Wednesday, 26 February 2014

Queers At The Drive-In: Flesh (1968)

Hi all,
Gay film week continues... with a film that probably shouldn't be called a gay movie. By doing so, I've given away a major aspect of the plot. Sorry about that. On the plus side, there'll be a new weekly post tomorrow as well as a review of a film that I've been wanting to see for a very long time featuring some familiar youtubers... See you then!

 Flesh
1968, US, Directed by Paul Morrisey
So…I think I just watched a porn movie. And I knew what I was getting into; it’s one of those films I’ve wanted to see for several years. And I think I loved it. I first heard of this film when I borrowed a book on gay cinema. Towards the back was a feature on sex symbols and first amongst these was Joe Dallesandro. I was fascinated by his story (and Andy Warhol’s reaction upon first seeing him, ‘he’s the most beautiful person I’ve ever seen’) and naturally found him incredibly gorgeous. He was best known for starring in an avant-garde trilogy of films from the late 60s and early 70s, so I went to my local library and looked up the film. I was saddened to discover that they didn’t have a copy of it. I was forced to put the films to the side and for several years I forgot about them, only occasionally looking them up and being disappointed that they still hadn’t bought a copy. Then, a few weeks ago, I was browsing through the latest Empire magazine and saw an ad for Flesh For Frankenstein and Blood For Dracula (the two violent horror movies that Dallesandro also featured in) and was surprised and overjoyed to see that Flesh, Trash and Heat had also been recently released. I grew increasingly fascinated by the films, after looking up Andy Warhol and the pop culture lexicon surrounding him. Several days later, I was in JB Hi-Fi and almost died when I saw that Flesh was only $10. It came home with me, but not before having to face the awkward moment of showing my ID to the woman who was checking the DVD out. Because it’s rated R18+. And unlike several R rated movies I’ve seen (Halloween, The Warriors) it’s worth its rating. Dallesandro is frequently naked, full-frontal, leaving absolutely nothing to the imagination. After the first few moments, I found myself growing more comfortable to the sight of male nudity (which is never ever seen in films. It was something of a shock at the start). What makes the film really interesting is that often the nudity is not sexualised. He’s just sitting around naked, going about some of the things he has to do, just without anything on. In some moments, there becomes something almost transcendent, religious, about the nudity, particularly in the scene where he feeds his young daughter a muffin. There’s something so natural and undefinable that makes this an iconic and evocative image. It’s brilliant. When he does put his clothes on (to go out to work as a hustler to pay for his wife’s girlfriend’s abortion), he somehow becomes even more attractive (especially when he’s smoking. I don’t know what it is, but several gay films feature smoking and there’s just something so sexy about it. And then I go walking down the street and real people don’t look at all attractive when they’ve got a cigarette hanging out of their mouths. It’s one of the Universe’s greatest mysteries). As he works, we get to see his life. What makes this film really interesting is that all the conversation is basically about the same thing and the scenes are really, really long. During one such scene, an older artist (who’s soon to sketch the naked Dallesandro) is explaining about ancient Greek art and how much of society is obsessed with body worship. The entirety foundation of society is based on body worship. Sex, music, art, anything. Like Dallesandro, I was mildly bored by this conversation before I realised that that is what this film is about. All of the conversations focus heavily on the body and what people look like. One features the wife talking about Dallesandro’s... yeah, another features Dallesandro talking to a newbie street hustler about how to get more jobs, two drag queens read a magazine where celebrities constantly talk about their bodies while Joe is receiving a BJ, a woman discusses getting breast enlargements, a gay friend tells Joe why he needs to go back to the gym and his wife tells her girlfriend all about how good-looking Dallesandro is. They’re all talking about the surface and how beautiful Joe is, while failing to take into account deeper personalities. Somehow, this feels representative of the film itself. We’re so focussed on Dallesandro’s physical perfection that we’re unable to engage in a deeper way with the film itself. In some ways, it also applies to society at large. We are an image and body obsessed culture and one sometimes wonders if this is creating distance and detachment from one another. I really wasn’t expecting to be so philosophically engaged by this film, but I’m glad that I was. By really making me think about the film that I was watching, it transcended pornography. It became more than just a film which featured the frequently naked Joe Dallesandro, it became art.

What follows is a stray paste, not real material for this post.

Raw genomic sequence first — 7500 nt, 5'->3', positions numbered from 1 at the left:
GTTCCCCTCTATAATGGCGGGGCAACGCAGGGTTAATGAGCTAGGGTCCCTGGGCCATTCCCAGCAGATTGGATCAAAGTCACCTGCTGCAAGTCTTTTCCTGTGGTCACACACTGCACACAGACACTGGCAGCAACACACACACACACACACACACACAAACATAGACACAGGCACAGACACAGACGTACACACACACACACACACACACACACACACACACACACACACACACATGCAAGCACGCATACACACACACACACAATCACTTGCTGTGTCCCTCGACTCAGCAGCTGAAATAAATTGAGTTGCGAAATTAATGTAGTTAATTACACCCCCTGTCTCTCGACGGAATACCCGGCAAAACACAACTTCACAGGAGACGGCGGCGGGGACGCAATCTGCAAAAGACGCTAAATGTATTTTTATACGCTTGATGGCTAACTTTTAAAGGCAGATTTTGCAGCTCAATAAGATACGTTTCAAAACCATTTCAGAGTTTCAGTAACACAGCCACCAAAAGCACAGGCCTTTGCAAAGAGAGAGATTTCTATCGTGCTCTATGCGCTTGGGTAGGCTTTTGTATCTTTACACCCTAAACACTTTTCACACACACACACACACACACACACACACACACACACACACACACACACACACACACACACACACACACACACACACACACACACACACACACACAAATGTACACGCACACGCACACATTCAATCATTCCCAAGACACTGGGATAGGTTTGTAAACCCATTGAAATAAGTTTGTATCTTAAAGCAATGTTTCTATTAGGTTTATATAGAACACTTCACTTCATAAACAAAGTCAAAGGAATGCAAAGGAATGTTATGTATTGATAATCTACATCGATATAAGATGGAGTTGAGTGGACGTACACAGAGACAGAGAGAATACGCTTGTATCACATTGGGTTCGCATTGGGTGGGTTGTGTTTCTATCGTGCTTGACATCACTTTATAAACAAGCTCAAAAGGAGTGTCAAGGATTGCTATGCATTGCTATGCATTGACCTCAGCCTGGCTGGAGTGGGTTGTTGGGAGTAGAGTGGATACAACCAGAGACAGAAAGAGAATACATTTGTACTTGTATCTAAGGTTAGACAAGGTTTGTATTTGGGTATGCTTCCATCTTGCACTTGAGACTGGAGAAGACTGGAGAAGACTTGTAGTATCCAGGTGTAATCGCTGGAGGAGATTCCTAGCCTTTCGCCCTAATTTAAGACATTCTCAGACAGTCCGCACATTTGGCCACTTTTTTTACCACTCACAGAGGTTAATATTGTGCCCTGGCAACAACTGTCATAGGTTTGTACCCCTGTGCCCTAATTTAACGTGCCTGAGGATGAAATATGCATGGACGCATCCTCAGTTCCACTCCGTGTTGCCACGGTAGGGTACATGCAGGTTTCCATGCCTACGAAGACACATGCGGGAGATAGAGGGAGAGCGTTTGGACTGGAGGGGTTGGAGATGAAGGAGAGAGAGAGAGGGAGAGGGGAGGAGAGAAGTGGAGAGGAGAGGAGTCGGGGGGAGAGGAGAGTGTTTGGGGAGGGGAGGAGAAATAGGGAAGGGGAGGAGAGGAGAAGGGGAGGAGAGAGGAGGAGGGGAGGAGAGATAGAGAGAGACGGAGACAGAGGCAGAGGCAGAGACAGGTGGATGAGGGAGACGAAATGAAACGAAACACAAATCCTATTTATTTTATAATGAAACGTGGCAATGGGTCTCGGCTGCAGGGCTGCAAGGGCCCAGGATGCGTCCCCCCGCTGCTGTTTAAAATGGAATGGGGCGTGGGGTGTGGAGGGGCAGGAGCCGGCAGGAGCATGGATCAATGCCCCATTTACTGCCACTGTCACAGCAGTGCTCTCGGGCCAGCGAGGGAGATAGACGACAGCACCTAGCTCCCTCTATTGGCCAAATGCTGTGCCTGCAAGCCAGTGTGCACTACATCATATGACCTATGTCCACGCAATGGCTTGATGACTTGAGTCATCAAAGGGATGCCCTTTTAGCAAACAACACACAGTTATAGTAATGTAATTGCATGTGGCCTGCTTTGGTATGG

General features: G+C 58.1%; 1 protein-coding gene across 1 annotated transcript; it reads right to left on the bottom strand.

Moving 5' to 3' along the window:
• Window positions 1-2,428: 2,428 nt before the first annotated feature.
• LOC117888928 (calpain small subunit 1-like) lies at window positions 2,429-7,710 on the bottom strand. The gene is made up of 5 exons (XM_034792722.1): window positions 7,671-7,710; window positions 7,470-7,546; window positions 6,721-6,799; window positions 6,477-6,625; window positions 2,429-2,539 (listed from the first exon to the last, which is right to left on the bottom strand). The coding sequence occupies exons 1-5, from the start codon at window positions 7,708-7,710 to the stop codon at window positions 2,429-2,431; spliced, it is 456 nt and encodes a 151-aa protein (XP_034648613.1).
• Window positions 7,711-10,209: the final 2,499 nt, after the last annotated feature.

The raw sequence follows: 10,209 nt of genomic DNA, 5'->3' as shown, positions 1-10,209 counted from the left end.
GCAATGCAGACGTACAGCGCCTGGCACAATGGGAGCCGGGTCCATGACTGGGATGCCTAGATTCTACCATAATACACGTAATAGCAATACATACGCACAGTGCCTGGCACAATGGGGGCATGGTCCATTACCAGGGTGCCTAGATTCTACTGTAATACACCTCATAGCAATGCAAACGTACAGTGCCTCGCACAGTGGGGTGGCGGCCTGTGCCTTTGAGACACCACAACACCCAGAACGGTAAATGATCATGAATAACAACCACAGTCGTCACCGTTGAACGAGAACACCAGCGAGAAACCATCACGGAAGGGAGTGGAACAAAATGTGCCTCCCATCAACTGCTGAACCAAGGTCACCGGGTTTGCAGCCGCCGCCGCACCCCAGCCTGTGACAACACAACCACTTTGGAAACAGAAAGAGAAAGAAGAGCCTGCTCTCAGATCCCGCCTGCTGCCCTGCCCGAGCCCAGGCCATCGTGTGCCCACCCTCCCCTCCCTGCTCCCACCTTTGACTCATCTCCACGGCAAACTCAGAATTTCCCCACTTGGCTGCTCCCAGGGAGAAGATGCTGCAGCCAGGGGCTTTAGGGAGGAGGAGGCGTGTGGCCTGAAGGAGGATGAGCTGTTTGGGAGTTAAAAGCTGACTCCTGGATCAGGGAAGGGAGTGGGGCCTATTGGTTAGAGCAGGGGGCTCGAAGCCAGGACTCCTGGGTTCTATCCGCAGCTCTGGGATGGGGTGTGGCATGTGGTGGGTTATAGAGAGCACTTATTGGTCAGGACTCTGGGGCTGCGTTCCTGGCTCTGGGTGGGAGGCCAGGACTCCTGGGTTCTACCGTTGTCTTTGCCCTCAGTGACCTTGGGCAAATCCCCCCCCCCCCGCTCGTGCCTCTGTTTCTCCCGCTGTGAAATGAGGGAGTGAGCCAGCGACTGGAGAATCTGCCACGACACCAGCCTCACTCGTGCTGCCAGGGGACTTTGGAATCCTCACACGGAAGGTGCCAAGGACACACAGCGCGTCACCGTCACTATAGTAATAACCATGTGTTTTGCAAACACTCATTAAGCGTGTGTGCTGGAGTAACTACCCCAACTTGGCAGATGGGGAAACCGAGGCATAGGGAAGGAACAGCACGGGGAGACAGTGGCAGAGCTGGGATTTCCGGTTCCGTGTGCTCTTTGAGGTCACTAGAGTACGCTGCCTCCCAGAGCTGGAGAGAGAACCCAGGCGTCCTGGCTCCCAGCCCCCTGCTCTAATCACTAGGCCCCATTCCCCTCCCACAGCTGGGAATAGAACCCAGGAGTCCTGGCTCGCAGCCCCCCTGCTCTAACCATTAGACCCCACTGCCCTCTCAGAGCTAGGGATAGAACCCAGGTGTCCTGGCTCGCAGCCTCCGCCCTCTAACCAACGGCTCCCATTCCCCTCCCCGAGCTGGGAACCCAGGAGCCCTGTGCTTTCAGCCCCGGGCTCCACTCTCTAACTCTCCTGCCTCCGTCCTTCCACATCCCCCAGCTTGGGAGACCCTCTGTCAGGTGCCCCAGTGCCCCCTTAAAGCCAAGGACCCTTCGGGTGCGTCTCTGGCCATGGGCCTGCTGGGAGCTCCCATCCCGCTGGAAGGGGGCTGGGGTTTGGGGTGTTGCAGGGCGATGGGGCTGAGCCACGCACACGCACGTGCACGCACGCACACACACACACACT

Sex/Nudity: 5 (Joe Dallesandro spends most of the film completely naked, has a BJ and has a deeply erotic story read to him. This is the sexiest, most erotic film I’ve seen by some margin)
Glamorousness: 2 (Dallesandro doesn’t call himself gay and there’s a huge amount of realism in the conversation that he has with another ‘gay’ man later in the film)
Stereotypes: 1 (it’s a film about a street hustler. It features frequent male nudity, something which the censors are squeamish about. It discusses that nudity and society’s obsession with the image. There is nothing cliché or stereotypical about this movie)
Best Scene: Joe and his child eat a muffin
Overall Verdict: 10
 
 
My brain can’t be developed any more than it is and I think I’m cute. I don’t wanna change. If I learn too much, I won’t always be happy, because the more you learn I think the more you depressed you are.
- Terry, Flesh

Bye for now!
Thanks,
James